Private Education and Health Services gained 900 workers (1.2%). Most of this growth took place outside the Sioux Falls and Rapid City MSAs. The Sioux Falls MSA added 200 workers over the month, and the Rapid City MSA had an increase of 100 workers. Statewide, Health Care and Social Assistance had an increase of 600 workers (0.9%), jumping to 69,700 workers in August 2023. Hospitals accounted for half of the growth in Health Care and Social Assistance with the addition of 300 workers (1.0%). Private Educational Services worker levels rose 4.4%, adding 300 workers over the month.

Leisure and Hospitality continued trending up, adding 800 workers (1.5%) in August 2023. Half of this growth took place in the Rapid City MSA. Examples of establishments in this industry include hotels, restaurants, casinos, zoos, museums, fitness centers and water parks. Growth is common this time of year as many establishments hire additional staff to accommodate an increase of visitors. Worker levels in this supersector typically peak in August along with tourism activity, then begin a decent in September when school breaks and family vacations end, dipping to their lowest levels in January or February.

Over-the-year comparisons

The total nonfarm wage and salaried worker level increased by 8,800 workers (1.9%) from August 2022 to August 2023. The top contributors to this growth were Private Education and Health Services; Retail Trade; Construction; Professional and Business Services; and Wholesale Trade.

Private Education and Health Services added 1,800 workers (2.4%) over the year. Growth took place primarily in the Sioux Falls MSA (2,100 workers), continually clarifying its identity as a regional health center. Statewide, Private Educational Services added 1,200 workers (20.3%). Health Care and Social Assistance gained 600 workers (0.9%), reaching 69,700 workers in August 2023. Hospitals continued to expand their workforce, adding 900 workers (3.2%). Population growth along with an increase in medical specializations drive the demand in Private Education and Health Services, both increasing the need for additional staff.

Retail Trade worker levels rose 3.2% over the year with the addition of 1,700 workers. The Sioux Falls MSA added 1,500 workers (7.9%). Warehouse clubs, sporting goods retailers, car dealerships, department stores, hardware stores, supermarkets and gasoline stations are examples of establishments in this sector. Over-the-year growth is a result of establishments expanding their workforce in order to keep up with consumer demand.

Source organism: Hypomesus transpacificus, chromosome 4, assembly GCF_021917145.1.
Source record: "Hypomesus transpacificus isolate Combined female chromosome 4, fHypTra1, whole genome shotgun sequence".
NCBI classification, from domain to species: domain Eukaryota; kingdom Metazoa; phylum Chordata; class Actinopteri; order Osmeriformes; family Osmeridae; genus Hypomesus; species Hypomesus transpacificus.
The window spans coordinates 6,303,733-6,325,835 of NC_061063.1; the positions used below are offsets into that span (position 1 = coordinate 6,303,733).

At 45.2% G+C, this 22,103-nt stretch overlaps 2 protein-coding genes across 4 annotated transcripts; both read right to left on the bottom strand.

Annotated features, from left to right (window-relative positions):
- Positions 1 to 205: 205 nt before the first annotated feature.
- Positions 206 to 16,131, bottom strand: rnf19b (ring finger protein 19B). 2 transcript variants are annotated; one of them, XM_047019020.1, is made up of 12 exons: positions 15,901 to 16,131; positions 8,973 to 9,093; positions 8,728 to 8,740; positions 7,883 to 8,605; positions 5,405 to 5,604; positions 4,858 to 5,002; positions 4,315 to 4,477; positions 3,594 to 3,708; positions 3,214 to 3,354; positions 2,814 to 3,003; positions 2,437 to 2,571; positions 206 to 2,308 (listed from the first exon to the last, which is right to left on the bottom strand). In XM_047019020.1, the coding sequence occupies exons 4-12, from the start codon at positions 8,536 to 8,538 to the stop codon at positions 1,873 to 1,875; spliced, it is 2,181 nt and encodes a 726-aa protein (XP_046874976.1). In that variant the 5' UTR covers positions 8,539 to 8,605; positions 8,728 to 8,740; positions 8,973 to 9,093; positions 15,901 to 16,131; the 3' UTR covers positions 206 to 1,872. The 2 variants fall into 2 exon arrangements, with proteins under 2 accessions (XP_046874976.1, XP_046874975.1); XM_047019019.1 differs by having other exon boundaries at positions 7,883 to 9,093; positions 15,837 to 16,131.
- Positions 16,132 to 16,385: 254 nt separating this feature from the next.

Construction had an increase of 1,400 workers (4.9%), jumping to 29,900. Specialty Trade Contractors accounted for a majority of this growth, adding 900 workers (5.4%) over the year. Just under 60% of the workforce in Construction is in the Specialty Trade Contractors subsector (17,700 workers). Specialty Trade Contractors perform a specific activity, such as site preparation, pouring concrete, plumbing, painting or doing electrical work. Construction of Buildings and Heavy and Civil Engineering Construction also had over-the-year growth, adding 300 workers and 200 workers, respectively. Growth in construction is driven by increased demand for housing and new commercial projects that come with population growth.

Professional and Business Services gained 1,400 workers (3.7%), climbing to 39,000 workers in August 2023. A majority of this growth took place outside the Sioux Falls and Rapid City MSAs. Professional and Business Services includes a wide range of services frequently used by other businesses and occasionally households. This type of growth indicates other businesses are growing at a rate where additional professional services are required.

Wholesale Trade added 1,200 workers (5.4%) over the year. This sector has consistently had over-the-year growth since April 2021. The Sioux Falls MSA added 400 workers over the year, while the Rapid City MSA added 100. The wholesaling process is an intermediate step in product distribution. Wholesalers sell merchandise received from manufacturers to other establishments and normally operate from a warehouse or office. If supply increases, the demand for workers also increases.